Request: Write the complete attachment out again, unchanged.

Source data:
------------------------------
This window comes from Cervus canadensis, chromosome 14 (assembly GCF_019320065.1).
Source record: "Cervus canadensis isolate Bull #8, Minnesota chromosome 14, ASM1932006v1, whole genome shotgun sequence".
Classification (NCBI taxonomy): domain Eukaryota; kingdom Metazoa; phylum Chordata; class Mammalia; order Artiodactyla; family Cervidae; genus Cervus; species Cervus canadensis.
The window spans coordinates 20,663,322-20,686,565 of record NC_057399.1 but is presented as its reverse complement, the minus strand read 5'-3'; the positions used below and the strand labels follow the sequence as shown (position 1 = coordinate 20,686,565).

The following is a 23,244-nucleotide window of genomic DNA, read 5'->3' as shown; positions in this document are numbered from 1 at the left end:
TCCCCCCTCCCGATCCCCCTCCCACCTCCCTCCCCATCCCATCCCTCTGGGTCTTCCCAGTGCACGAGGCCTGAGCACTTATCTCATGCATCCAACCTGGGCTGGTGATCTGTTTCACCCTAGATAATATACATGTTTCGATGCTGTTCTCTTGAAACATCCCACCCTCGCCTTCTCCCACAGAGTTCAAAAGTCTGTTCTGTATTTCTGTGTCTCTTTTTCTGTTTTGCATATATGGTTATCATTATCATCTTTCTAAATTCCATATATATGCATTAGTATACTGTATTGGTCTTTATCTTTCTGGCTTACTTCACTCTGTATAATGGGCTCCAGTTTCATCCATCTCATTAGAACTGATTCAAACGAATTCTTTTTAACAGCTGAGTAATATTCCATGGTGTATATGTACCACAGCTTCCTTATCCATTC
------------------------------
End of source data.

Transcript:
This window comes from Cervus canadensis, chromosome 14 (assembly GCF_019320065.1).
Source record: "Cervus canadensis isolate Bull #8, Minnesota chromosome 14, ASM1932006v1, whole genome shotgun sequence".
Classification (NCBI taxonomy): domain Eukaryota; kingdom Metazoa; phylum Chordata; class Mammalia; order Artiodactyla; family Cervidae; genus Cervus; species Cervus canadensis.
The window spans coordinates 20,663,322-20,686,565 of record NC_057399.1 but is presented as its reverse complement, the minus strand read 5'-3'; the positions used below and the strand labels follow the sequence as shown (position 1 = coordinate 20,686,565).

The following is a 23,244-nucleotide window of genomic DNA, read 5'->3' as shown; positions in this document are numbered from 1 at the left end:
TCCCCCCTCCCGATCCCCCTCCCACCTCCCTCCCCATCCCATCCCTCTGGGTCTTCCCAGTGCACGAGGCCTGAGCACTTATCTCATGCATCCAACCTGGGCTGGTGATCTGTTTCACCCTAGATAATATACATGTTTCGATGCTGTTCTCTTGAAACATCCCACCCTCGCCTTCTCCCACAGAGTTCAAAAGTCTGTTCTGTATTTCTGTGTCTCTTTTTCTGTTTTGCATATATGGTTATCATTATCATCTTTCTAAATTCCATATATATGCATTAGTATACTGTATTGGTCTTTATCTTTCTGGCTTACTTCACTCTGTATAATGGGCTCCAGTTTCATCCATCTCATTAGAACTGATTCAAACGAATTCTTTTTAACAGCTGAGTAATATTCCATGGTGTATATGTACCACAGCTTCCTTATCCATTC